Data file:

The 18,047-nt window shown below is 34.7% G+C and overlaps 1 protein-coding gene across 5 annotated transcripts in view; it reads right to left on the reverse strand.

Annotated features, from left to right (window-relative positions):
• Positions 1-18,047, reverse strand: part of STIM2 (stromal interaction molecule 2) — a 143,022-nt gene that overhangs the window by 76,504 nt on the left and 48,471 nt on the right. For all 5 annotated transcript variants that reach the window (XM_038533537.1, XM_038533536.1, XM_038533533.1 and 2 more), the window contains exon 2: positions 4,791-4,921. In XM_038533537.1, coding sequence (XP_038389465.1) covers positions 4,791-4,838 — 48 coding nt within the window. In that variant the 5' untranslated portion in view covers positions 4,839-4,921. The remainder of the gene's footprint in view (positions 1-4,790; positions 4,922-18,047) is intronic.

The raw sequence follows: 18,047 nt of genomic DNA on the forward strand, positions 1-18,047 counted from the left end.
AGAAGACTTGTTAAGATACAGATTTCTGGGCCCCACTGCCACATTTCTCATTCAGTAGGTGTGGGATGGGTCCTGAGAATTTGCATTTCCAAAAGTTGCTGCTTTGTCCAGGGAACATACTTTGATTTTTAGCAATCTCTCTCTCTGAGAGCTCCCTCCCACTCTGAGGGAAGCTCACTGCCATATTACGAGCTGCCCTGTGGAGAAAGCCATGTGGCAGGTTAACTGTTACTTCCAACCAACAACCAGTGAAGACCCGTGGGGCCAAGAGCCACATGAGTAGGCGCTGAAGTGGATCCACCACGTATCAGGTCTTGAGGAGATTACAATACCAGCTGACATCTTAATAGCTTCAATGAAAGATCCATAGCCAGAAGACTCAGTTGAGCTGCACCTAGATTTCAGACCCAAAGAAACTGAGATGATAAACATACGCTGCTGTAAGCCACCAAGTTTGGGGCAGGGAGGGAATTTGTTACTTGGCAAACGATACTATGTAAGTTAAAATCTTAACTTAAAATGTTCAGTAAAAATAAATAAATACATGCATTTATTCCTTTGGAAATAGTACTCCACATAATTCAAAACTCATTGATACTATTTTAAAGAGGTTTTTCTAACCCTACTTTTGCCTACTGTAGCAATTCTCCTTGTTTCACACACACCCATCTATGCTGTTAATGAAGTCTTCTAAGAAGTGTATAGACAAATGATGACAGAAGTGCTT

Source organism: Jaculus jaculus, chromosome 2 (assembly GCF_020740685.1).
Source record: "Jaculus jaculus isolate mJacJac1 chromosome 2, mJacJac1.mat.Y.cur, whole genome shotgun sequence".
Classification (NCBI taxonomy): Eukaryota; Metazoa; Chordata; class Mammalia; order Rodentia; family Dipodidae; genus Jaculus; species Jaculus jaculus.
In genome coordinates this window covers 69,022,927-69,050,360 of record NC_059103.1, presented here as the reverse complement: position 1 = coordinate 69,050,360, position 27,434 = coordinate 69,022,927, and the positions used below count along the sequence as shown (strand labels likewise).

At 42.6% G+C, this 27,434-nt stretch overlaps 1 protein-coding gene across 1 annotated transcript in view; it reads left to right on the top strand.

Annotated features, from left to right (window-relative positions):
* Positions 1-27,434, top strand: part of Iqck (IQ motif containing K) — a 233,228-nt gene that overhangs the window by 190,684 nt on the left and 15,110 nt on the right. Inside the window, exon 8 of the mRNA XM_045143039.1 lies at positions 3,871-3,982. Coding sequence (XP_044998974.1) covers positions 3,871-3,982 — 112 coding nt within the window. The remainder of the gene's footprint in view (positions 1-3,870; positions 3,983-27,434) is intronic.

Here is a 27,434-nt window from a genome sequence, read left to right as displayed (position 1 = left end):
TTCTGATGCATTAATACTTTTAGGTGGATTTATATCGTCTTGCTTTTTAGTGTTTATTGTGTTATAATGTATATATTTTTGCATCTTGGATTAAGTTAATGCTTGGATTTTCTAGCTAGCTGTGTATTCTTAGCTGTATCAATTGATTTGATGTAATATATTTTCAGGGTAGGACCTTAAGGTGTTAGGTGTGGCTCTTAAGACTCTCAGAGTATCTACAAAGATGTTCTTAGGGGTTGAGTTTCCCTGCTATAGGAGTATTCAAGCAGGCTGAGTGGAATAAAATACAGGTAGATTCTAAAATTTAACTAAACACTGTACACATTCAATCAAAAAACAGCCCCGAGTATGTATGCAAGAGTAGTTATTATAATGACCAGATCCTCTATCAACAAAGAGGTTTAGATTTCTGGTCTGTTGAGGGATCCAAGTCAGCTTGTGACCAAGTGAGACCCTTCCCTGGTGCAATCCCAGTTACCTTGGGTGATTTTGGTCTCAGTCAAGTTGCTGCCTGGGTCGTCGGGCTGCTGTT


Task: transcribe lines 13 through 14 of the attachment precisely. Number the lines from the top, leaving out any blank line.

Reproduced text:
Here is a 27,434-nt window from a genome sequence, read left to right as displayed (position 1 = left end):
TTCTGATGCATTAATACTTTTAGGTGGATTTATATCGTCTTGCTTTTTAGTGTTTATTGTGTTATAATGTATATATTTTTGCATCTTGGATTAAGTTAATGCTTGGATTTTCTAGCTAGCTGTGTATTCTTAGCTGTATCAATTGATTTGATGTAATATATTTTCAGGGTAGGACCTTAAGGTGTTAGGTGTGGCTCTTAAGACTCTCAGAGTATCTACAAAGATGTTCTTAGGGGTTGAGTTTCCCTGCTATAGGAGTATTCAAGCAGGCTGAGTGGAATAAAATACAGGTAGATTCTAAAATTTAACTAAACACTGTACACATTCAATCAAAAAACAGCCCCGAGTATGTATGCAAGAGTAGTTATTATAATGACCAGATCCTCTATCAACAAAGAGGTTTAGATTTCTGGTCTGTTGAGGGATCCAAGTCAGCTTGTGACCAAGTGAGACCCTTCCCTGGTGCAATCCCAGTTACCTTGGGTGATTTTGGTCTCAGTCAAGTTGCTGCCTGGGTCGTCGGGCTGCTGTT